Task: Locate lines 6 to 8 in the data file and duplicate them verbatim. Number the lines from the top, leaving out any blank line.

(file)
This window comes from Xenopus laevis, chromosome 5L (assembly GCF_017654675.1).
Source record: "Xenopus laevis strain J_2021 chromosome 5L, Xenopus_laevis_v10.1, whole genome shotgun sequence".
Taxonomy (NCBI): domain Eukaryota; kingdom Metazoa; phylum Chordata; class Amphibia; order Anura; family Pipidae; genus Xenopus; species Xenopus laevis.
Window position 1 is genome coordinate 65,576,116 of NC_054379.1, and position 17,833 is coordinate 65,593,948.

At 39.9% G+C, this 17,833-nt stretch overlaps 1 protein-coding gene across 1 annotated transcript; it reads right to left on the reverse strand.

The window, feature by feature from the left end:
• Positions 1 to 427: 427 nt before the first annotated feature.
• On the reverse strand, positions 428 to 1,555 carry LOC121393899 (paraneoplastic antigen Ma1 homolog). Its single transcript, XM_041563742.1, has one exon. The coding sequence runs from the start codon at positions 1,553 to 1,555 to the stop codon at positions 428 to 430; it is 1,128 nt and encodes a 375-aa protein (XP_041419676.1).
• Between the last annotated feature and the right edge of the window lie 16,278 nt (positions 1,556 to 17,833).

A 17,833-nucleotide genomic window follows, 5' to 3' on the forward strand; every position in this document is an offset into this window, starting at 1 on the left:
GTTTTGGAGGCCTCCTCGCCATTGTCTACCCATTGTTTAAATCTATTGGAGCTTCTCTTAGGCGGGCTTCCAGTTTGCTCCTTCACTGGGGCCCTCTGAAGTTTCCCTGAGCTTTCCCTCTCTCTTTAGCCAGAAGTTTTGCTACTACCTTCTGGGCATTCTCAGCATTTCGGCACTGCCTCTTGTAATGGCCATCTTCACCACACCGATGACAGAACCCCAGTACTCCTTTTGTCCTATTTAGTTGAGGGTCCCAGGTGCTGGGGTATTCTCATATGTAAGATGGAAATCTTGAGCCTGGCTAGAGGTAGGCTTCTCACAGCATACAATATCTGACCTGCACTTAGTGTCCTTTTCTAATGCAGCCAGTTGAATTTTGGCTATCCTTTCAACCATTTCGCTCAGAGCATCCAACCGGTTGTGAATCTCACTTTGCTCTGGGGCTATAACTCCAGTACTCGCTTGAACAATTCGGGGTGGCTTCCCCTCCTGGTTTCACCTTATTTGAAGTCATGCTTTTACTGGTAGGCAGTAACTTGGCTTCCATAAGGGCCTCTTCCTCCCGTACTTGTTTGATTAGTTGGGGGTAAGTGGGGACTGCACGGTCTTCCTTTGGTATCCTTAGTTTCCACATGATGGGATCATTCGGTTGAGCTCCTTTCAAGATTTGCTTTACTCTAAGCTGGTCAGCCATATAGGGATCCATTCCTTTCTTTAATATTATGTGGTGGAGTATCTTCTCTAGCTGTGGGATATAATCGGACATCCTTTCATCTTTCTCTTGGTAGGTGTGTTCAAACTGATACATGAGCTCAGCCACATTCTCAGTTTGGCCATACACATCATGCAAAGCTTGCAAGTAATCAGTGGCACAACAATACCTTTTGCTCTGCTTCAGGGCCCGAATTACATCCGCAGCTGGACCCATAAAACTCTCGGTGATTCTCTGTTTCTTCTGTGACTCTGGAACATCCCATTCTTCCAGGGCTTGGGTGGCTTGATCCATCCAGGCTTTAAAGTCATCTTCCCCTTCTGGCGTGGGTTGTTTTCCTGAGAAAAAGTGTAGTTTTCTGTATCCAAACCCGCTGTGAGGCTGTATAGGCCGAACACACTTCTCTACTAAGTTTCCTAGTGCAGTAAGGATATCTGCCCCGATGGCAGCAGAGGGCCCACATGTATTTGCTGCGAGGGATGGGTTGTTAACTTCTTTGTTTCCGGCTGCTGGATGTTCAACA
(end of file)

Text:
The window, feature by feature from the left end:
• Positions 1 to 427: 427 nt before the first annotated feature.
• On the reverse strand, positions 428 to 1,555 carry LOC121393899 (paraneoplastic antigen Ma1 homolog). Its single transcript, XM_041563742.1, has one exon. The coding sequence runs from the start codon at positions 1,553 to 1,555 to the stop codon at positions 428 to 430; it is 1,128 nt and encodes a 375-aa protein (XP_041419676.1).